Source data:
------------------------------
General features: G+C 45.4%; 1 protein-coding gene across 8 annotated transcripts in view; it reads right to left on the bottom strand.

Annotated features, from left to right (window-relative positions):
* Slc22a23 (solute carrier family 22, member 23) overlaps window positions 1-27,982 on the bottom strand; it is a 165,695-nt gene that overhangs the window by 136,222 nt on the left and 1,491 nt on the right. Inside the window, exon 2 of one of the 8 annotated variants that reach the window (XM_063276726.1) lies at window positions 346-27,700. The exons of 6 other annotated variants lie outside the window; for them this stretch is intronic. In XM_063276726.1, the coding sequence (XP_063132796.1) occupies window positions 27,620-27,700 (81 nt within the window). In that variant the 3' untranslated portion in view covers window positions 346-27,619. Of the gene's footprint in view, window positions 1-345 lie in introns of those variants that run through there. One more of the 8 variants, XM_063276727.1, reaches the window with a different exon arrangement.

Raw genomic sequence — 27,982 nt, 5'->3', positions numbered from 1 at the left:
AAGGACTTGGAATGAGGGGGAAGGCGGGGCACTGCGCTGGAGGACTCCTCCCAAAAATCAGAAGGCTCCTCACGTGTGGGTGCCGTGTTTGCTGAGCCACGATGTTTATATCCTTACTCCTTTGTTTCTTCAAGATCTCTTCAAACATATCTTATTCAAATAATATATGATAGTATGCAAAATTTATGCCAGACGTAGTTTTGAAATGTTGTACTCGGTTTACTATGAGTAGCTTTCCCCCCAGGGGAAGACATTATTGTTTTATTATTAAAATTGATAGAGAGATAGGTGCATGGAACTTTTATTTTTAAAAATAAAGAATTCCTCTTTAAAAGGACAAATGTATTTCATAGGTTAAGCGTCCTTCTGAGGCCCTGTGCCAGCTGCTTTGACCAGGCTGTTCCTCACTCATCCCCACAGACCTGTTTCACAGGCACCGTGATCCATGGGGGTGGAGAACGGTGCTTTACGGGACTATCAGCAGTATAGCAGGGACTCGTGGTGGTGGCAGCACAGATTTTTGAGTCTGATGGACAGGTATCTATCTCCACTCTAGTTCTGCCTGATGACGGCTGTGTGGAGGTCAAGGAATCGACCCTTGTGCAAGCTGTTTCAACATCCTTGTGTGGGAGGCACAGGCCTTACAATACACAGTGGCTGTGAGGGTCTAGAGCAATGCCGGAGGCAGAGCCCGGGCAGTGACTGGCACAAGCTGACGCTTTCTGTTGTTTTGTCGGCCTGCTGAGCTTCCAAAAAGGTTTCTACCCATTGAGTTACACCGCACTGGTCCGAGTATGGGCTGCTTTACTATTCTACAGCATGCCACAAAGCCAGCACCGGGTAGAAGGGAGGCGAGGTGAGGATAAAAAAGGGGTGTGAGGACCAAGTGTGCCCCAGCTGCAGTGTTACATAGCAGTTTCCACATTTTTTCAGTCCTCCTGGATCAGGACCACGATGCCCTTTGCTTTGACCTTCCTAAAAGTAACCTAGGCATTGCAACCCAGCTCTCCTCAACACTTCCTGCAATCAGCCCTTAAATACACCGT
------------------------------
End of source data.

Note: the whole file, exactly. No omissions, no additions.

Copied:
General features: G+C 45.4%; 1 protein-coding gene across 8 annotated transcripts in view; it reads right to left on the bottom strand.

Annotated features, from left to right (window-relative positions):
* Slc22a23 (solute carrier family 22, member 23) overlaps window positions 1-27,982 on the bottom strand; it is a 165,695-nt gene that overhangs the window by 136,222 nt on the left and 1,491 nt on the right. Inside the window, exon 2 of one of the 8 annotated variants that reach the window (XM_063276726.1) lies at window positions 346-27,700. The exons of 6 other annotated variants lie outside the window; for them this stretch is intronic. In XM_063276726.1, the coding sequence (XP_063132796.1) occupies window positions 27,620-27,700 (81 nt within the window). In that variant the 3' untranslated portion in view covers window positions 346-27,619. Of the gene's footprint in view, window positions 1-345 lie in introns of those variants that run through there. One more of the 8 variants, XM_063276727.1, reaches the window with a different exon arrangement.

Raw genomic sequence — 27,982 nt, 5'->3', positions numbered from 1 at the left:
AAGGACTTGGAATGAGGGGGAAGGCGGGGCACTGCGCTGGAGGACTCCTCCCAAAAATCAGAAGGCTCCTCACGTGTGGGTGCCGTGTTTGCTGAGCCACGATGTTTATATCCTTACTCCTTTGTTTCTTCAAGATCTCTTCAAACATATCTTATTCAAATAATATATGATAGTATGCAAAATTTATGCCAGACGTAGTTTTGAAATGTTGTACTCGGTTTACTATGAGTAGCTTTCCCCCCAGGGGAAGACATTATTGTTTTATTATTAAAATTGATAGAGAGATAGGTGCATGGAACTTTTATTTTTAAAAATAAAGAATTCCTCTTTAAAAGGACAAATGTATTTCATAGGTTAAGCGTCCTTCTGAGGCCCTGTGCCAGCTGCTTTGACCAGGCTGTTCCTCACTCATCCCCACAGACCTGTTTCACAGGCACCGTGATCCATGGGGGTGGAGAACGGTGCTTTACGGGACTATCAGCAGTATAGCAGGGACTCGTGGTGGTGGCAGCACAGATTTTTGAGTCTGATGGACAGGTATCTATCTCCACTCTAGTTCTGCCTGATGACGGCTGTGTGGAGGTCAAGGAATCGACCCTTGTGCAAGCTGTTTCAACATCCTTGTGTGGGAGGCACAGGCCTTACAATACACAGTGGCTGTGAGGGTCTAGAGCAATGCCGGAGGCAGAGCCCGGGCAGTGACTGGCACAAGCTGACGCTTTCTGTTGTTTTGTCGGCCTGCTGAGCTTCCAAAAAGGTTTCTACCCATTGAGTTACACCGCACTGGTCCGAGTATGGGCTGCTTTACTATTCTACAGCATGCCACAAAGCCAGCACCGGGTAGAAGGGAGGCGAGGTGAGGATAAAAAAGGGGTGTGAGGACCAAGTGTGCCCCAGCTGCAGTGTTACATAGCAGTTTCCACATTTTTTCAGTCCTCCTGGATCAGGACCACGATGCCCTTTGCTTTGACCTTCCTAAAAGTAACCTAGGCATTGCAACCCAGCTCTCCTCAACACTTCCTGCAATCAGCCCTTAAATACACCGT